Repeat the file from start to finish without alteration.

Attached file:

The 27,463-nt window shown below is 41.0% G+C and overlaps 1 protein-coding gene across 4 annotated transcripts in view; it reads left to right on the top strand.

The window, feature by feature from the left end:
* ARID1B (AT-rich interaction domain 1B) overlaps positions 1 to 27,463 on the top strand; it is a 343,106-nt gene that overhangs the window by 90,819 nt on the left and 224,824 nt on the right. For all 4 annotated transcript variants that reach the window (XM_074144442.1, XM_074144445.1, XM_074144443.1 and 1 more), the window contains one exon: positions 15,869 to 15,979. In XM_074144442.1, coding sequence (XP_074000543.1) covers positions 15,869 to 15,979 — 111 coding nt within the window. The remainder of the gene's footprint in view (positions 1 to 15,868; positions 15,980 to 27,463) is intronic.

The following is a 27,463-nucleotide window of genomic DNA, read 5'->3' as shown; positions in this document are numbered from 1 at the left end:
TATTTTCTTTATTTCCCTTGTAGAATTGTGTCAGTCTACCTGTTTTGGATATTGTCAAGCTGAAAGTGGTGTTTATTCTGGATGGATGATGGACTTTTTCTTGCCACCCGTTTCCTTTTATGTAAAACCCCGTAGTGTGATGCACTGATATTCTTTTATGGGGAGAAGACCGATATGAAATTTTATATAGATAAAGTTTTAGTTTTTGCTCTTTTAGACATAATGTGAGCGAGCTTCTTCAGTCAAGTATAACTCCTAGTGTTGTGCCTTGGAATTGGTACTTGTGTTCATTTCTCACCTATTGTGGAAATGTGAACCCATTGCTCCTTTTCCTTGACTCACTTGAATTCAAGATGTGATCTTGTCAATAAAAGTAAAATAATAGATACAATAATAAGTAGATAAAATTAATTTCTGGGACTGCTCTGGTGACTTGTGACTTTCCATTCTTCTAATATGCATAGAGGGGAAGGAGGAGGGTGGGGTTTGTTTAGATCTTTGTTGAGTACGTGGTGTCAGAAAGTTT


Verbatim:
The 27,463-nt window shown below is 41.0% G+C and overlaps 1 protein-coding gene across 4 annotated transcripts in view; it reads left to right on the top strand.

The window, feature by feature from the left end:
* ARID1B (AT-rich interaction domain 1B) overlaps positions 1 to 27,463 on the top strand; it is a 343,106-nt gene that overhangs the window by 90,819 nt on the left and 224,824 nt on the right. For all 4 annotated transcript variants that reach the window (XM_074144442.1, XM_074144445.1, XM_074144443.1 and 1 more), the window contains one exon: positions 15,869 to 15,979. In XM_074144442.1, coding sequence (XP_074000543.1) covers positions 15,869 to 15,979 — 111 coding nt within the window. The remainder of the gene's footprint in view (positions 1 to 15,868; positions 15,980 to 27,463) is intronic.

The following is a 27,463-nucleotide window of genomic DNA, read 5'->3' as shown; positions in this document are numbered from 1 at the left end:
TATTTTCTTTATTTCCCTTGTAGAATTGTGTCAGTCTACCTGTTTTGGATATTGTCAAGCTGAAAGTGGTGTTTATTCTGGATGGATGATGGACTTTTTCTTGCCACCCGTTTCCTTTTATGTAAAACCCCGTAGTGTGATGCACTGATATTCTTTTATGGGGAGAAGACCGATATGAAATTTTATATAGATAAAGTTTTAGTTTTTGCTCTTTTAGACATAATGTGAGCGAGCTTCTTCAGTCAAGTATAACTCCTAGTGTTGTGCCTTGGAATTGGTACTTGTGTTCATTTCTCACCTATTGTGGAAATGTGAACCCATTGCTCCTTTTCCTTGACTCACTTGAATTCAAGATGTGATCTTGTCAATAAAAGTAAAATAATAGATACAATAATAAGTAGATAAAATTAATTTCTGGGACTGCTCTGGTGACTTGTGACTTTCCATTCTTCTAATATGCATAGAGGGGAAGGAGGAGGGTGGGGTTTGTTTAGATCTTTGTTGAGTACGTGGTGTCAGAAAGTTT